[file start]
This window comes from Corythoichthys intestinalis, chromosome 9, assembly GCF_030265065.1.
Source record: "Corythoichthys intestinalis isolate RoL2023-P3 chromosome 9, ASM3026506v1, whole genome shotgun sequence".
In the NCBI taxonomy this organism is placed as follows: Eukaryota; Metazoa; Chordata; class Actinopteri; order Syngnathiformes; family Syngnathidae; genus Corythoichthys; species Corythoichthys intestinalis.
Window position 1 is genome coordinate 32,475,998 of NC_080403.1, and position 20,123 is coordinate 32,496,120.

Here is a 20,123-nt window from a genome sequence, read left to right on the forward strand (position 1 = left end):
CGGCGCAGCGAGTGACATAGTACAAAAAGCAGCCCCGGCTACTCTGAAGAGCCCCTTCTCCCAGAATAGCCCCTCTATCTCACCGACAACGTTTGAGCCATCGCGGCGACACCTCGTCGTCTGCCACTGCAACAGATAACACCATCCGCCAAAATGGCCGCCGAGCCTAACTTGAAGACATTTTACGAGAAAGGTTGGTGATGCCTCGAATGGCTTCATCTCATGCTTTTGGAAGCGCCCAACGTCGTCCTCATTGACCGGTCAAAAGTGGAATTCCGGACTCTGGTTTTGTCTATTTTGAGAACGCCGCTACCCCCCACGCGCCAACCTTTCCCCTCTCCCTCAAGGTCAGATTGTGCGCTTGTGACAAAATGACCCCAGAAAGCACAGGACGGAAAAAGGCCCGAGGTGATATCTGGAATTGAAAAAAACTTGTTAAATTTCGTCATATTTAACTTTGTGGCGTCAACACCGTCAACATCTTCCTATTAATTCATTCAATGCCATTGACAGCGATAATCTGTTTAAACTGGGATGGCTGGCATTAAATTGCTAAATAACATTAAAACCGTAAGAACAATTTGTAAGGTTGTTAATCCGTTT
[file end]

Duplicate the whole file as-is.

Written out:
This window comes from Corythoichthys intestinalis, chromosome 9, assembly GCF_030265065.1.
Source record: "Corythoichthys intestinalis isolate RoL2023-P3 chromosome 9, ASM3026506v1, whole genome shotgun sequence".
In the NCBI taxonomy this organism is placed as follows: Eukaryota; Metazoa; Chordata; class Actinopteri; order Syngnathiformes; family Syngnathidae; genus Corythoichthys; species Corythoichthys intestinalis.
Window position 1 is genome coordinate 32,475,998 of NC_080403.1, and position 20,123 is coordinate 32,496,120.

Here is a 20,123-nt window from a genome sequence, read left to right on the forward strand (position 1 = left end):
CGGCGCAGCGAGTGACATAGTACAAAAAGCAGCCCCGGCTACTCTGAAGAGCCCCTTCTCCCAGAATAGCCCCTCTATCTCACCGACAACGTTTGAGCCATCGCGGCGACACCTCGTCGTCTGCCACTGCAACAGATAACACCATCCGCCAAAATGGCCGCCGAGCCTAACTTGAAGACATTTTACGAGAAAGGTTGGTGATGCCTCGAATGGCTTCATCTCATGCTTTTGGAAGCGCCCAACGTCGTCCTCATTGACCGGTCAAAAGTGGAATTCCGGACTCTGGTTTTGTCTATTTTGAGAACGCCGCTACCCCCCACGCGCCAACCTTTCCCCTCTCCCTCAAGGTCAGATTGTGCGCTTGTGACAAAATGACCCCAGAAAGCACAGGACGGAAAAAGGCCCGAGGTGATATCTGGAATTGAAAAAAACTTGTTAAATTTCGTCATATTTAACTTTGTGGCGTCAACACCGTCAACATCTTCCTATTAATTCATTCAATGCCATTGACAGCGATAATCTGTTTAAACTGGGATGGCTGGCATTAAATTGCTAAATAACATTAAAACCGTAAGAACAATTTGTAAGGTTGTTAATCCGTTT